Illustration by Caetano Santos
Illustration by Caetano Santos

Once Barack Obama gives the go ahead, all it takes is a few crackling words in the headset of a drone operator and the push of a button before houses come crashing down and lives a world away are extinguished.

This is the state of affairs roughly 40 protesters described and rallied against at an anti-drone demonstration at the Town Clock tower in downtown Santa Cruz on Presidents Day. Displaying tombstones with names of civilians killed by drone strikes and carrying signs with slogans like “Mr. President: Stop Killing Children,” protesters gathered on Monday to express their misgivings about the American drone program and the key role Pres. Obama plays in it.

“He personally reviews the kill list every week. He knows that the program repeatedly kills innocent civilians. And yet he signs the authorization papers,” said Sherry Conable, co-organizer of the event. “This is terrorism. This is violence that targets innocent people who had nothing to do with the conflict in question. And Barack Obama is the one who allows it to continue.”

Conable, who organized the protest in conjunction with the Peace and Freedom Party of Santa Cruz, the Resource Center for Nonviolence and other organizations, also founded the Santa Cruz chapter of Code Pink in 2003. Code Pink is a national anti-war organization created in response to the war on terror.

Protesters condemned the killing of innocent civilians that often results from drone strikes on suspected terrorists and voiced concerns about the program’s lack of accountability and transparency.

“This is a community that comes together to remind the center of Santa Cruz, and traffic passing through, that our government is continuing to kill people, and in the most diabolical of ways,” said Mel Nunez, a local activist. “Today is Presidents Day, and our quote ‘liberal’ President continues to disregard the constitution and singles out anyone, even American citizens, for execution abroad.”

“Drones make all that very easy, and ultimately he’s not held accountable to anyone,” Nunez said.

Another reason for the protesters’ opposition to the drone program is the message they said it sends to the rest of the world.

“The message to the world is that these people don’t matter, that these innocent men, women and children in other countries are expendable, as long as it’s done in the name of protecting America,” Conable said. “The message is that this is okay for us to be doing, but it’s absolutely not.”

Protesters also called awareness to how drone warfare has changed the way taking a life is viewed and understood.

“There’s a certain detachment from this sort of war-making,” Nunez said. “Even the person pressing the button doesn’t realize the full implications of what they’ve just done.”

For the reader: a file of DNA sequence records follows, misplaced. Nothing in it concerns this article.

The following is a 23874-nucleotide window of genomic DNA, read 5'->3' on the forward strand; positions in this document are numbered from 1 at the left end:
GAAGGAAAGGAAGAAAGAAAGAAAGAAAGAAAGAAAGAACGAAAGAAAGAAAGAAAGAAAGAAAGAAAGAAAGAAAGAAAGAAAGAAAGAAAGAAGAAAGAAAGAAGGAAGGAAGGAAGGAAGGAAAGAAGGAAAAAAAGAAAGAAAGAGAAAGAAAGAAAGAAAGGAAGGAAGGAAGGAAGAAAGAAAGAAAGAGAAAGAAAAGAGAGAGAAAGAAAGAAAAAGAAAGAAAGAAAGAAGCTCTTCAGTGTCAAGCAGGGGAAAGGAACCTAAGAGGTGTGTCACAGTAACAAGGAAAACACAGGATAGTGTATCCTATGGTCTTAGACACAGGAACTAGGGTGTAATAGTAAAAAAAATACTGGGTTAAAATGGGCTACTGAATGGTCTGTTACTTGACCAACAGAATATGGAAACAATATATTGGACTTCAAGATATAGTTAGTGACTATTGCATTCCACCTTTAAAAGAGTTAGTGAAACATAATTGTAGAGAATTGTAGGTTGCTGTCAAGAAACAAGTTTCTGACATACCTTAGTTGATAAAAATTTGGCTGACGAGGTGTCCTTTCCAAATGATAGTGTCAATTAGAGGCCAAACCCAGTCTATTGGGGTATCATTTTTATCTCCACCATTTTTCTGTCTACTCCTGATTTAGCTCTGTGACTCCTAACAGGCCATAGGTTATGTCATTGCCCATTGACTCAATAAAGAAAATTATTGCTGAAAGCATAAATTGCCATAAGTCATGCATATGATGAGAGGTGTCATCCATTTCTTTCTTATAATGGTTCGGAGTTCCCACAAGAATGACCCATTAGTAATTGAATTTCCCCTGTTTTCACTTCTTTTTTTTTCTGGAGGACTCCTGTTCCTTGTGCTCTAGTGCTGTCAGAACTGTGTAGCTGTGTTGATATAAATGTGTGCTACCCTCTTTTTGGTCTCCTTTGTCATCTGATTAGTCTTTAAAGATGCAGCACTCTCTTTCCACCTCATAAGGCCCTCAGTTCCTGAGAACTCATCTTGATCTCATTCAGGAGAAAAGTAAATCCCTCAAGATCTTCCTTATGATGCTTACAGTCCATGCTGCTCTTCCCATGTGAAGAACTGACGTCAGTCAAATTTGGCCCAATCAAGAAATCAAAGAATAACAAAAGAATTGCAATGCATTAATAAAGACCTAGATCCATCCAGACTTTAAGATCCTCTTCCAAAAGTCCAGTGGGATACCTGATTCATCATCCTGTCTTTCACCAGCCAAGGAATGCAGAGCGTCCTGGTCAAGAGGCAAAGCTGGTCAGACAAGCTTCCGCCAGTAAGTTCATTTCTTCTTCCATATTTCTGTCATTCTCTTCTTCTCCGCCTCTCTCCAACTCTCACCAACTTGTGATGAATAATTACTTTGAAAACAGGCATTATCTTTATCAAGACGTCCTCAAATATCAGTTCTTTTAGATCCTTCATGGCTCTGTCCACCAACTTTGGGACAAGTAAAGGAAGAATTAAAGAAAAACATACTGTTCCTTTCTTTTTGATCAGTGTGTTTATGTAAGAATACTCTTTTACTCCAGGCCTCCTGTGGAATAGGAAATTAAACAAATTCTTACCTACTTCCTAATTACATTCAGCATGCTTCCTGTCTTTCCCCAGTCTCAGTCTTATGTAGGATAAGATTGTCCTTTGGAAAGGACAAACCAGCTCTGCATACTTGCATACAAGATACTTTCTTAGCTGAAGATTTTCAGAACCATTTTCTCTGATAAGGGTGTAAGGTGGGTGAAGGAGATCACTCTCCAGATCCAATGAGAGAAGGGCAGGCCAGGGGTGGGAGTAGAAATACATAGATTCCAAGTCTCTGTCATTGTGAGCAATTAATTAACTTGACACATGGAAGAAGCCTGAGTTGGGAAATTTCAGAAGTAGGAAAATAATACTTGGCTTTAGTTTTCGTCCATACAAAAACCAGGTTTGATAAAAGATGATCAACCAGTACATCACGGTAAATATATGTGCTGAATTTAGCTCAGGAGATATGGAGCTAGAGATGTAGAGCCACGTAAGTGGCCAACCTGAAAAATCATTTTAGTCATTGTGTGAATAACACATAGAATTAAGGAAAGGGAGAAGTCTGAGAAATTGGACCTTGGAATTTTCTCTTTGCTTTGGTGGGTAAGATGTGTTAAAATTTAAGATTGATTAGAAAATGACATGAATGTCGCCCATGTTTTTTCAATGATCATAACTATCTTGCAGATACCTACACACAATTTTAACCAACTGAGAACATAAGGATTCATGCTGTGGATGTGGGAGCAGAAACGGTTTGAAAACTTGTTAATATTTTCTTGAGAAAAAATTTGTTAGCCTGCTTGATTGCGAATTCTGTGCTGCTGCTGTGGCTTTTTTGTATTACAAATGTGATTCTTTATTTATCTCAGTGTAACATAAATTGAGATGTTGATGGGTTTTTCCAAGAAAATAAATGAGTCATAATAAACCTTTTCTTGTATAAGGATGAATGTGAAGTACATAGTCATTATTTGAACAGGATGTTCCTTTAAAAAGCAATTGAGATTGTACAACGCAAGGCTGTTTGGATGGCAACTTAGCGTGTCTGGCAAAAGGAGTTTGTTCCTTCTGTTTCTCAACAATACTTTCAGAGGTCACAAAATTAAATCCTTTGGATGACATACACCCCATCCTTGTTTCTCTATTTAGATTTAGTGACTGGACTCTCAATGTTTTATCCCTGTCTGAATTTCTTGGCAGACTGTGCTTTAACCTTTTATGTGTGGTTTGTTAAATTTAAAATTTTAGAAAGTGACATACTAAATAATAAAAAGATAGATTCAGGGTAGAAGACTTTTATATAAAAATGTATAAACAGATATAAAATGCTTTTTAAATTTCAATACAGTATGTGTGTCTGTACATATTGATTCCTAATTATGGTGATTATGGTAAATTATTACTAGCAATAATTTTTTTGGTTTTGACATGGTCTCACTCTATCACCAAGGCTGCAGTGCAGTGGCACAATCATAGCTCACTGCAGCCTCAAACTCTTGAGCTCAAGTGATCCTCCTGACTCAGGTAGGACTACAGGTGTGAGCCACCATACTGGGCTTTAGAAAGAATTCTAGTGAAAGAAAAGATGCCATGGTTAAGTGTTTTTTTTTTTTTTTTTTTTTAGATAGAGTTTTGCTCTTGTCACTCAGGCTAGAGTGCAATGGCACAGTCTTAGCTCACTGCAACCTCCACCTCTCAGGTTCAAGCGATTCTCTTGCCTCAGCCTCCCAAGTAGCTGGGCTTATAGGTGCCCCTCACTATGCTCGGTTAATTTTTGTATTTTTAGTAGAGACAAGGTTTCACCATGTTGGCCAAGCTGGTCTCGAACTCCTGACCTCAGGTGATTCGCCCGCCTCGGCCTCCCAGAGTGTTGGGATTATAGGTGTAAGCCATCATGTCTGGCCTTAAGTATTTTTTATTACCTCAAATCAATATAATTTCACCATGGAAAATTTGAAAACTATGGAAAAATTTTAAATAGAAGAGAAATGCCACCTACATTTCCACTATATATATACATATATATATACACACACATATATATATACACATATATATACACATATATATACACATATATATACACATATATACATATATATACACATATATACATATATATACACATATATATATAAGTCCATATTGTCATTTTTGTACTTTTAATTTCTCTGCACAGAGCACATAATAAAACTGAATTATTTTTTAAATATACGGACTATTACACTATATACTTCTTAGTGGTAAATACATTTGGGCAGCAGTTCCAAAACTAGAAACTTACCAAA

Drones have recently received increased media attention after the Obama administration two weeks ago released a memo detailing the legal justifications for killing American citizens abroad who are suspected of having links to al-Qaida. So far three American citizens have been killed overseas in drone strikes.

That fact was a cause of contention at the recent Senate confirmation hearing for John Brennan, Obama’s pick for CIA Director and a key figure in the drone program. Protesters with Code Pink repeatedly interrupted that meeting and were eventually escorted out by police. However, Conable said in her opinion the topic of American citizens being killed by drones should only be the starting point of a much larger conversation.

“For the American people to be up in arms over American citizens being killed, and not be concerned about the thousands of Afghanis and Pakistanis being killed, it’s just so upsetting,” Conable said. “[Prominent South African civil rights activist and former Archbishop] Desmond Tutu wrote a devastating piece about this in the New York Times recently. Basically what he asks is, ‘Do we not count as much as you?’ Right now, that’s what we’re saying.”

The passage by Congress on Feb. 1 of legislation that will give the Federal Aviation Administration the authority to allow a predicted 30,000 drones to operate in American airspace by 2015 was also something that weighed heavily on the minds of protesters.

“Soon we’re going to have all these drones flying around, monitoring people,” said Angel Alcantara, a local activist and defendant in an ongoing case regarding his alleged involvement in the occupation of a vacant bank in the winter of 2011. “I don’t want to see our country suppressed any more than it already is, that’s the reason I’m out here. It’s just becoming more of a police state.”

Many voices, among them several senators and Pres. Obama himself, have acknowledged the legal gray area in which drones operate and called for more clearly defined legal proceedings to govern the use of the controversial technology. For many of the protesters on Monday however, that proposition doesn’t go quite far enough.

“The law is not rocket science. It’s open to subjective interpretation, and if they want to do something, they’ll find a way to make the law work for them,” Conable said. “Ultimately though, when what you’re talking about is killing innocent civilians, I think you have to go to your heart and ask what feels right. And to me, this certainly does not.”